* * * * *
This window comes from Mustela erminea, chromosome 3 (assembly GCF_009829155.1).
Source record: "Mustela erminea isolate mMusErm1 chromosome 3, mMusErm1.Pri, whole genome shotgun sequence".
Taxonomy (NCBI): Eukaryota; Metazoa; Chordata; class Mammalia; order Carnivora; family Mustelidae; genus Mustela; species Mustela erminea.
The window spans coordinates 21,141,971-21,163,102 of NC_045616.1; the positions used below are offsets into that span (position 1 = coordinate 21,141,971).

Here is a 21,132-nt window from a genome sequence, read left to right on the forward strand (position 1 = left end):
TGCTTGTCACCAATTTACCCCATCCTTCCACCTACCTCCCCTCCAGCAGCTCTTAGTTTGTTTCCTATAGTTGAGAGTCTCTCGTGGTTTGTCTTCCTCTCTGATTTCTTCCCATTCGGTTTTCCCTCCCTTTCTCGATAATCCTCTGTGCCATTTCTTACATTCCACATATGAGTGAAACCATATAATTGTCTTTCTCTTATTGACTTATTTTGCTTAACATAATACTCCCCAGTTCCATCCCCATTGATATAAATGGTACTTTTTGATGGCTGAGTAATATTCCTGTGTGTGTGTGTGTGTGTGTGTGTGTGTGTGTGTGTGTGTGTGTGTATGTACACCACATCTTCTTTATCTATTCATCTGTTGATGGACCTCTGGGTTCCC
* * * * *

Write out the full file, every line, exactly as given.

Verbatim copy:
This window comes from Mustela erminea, chromosome 3 (assembly GCF_009829155.1).
Source record: "Mustela erminea isolate mMusErm1 chromosome 3, mMusErm1.Pri, whole genome shotgun sequence".
Taxonomy (NCBI): Eukaryota; Metazoa; Chordata; class Mammalia; order Carnivora; family Mustelidae; genus Mustela; species Mustela erminea.
The window spans coordinates 21,141,971-21,163,102 of NC_045616.1; the positions used below are offsets into that span (position 1 = coordinate 21,141,971).

Here is a 21,132-nt window from a genome sequence, read left to right on the forward strand (position 1 = left end):
TGCTTGTCACCAATTTACCCCATCCTTCCACCTACCTCCCCTCCAGCAGCTCTTAGTTTGTTTCCTATAGTTGAGAGTCTCTCGTGGTTTGTCTTCCTCTCTGATTTCTTCCCATTCGGTTTTCCCTCCCTTTCTCGATAATCCTCTGTGCCATTTCTTACATTCCACATATGAGTGAAACCATATAATTGTCTTTCTCTTATTGACTTATTTTGCTTAACATAATACTCCCCAGTTCCATCCCCATTGATATAAATGGTACTTTTTGATGGCTGAGTAATATTCCTGTGTGTGTGTGTGTGTGTGTGTGTGTGTGTGTGTGTGTGTGTGTGTATGTACACCACATCTTCTTTATCTATTCATCTGTTGATGGACCTCTGGGTTCCC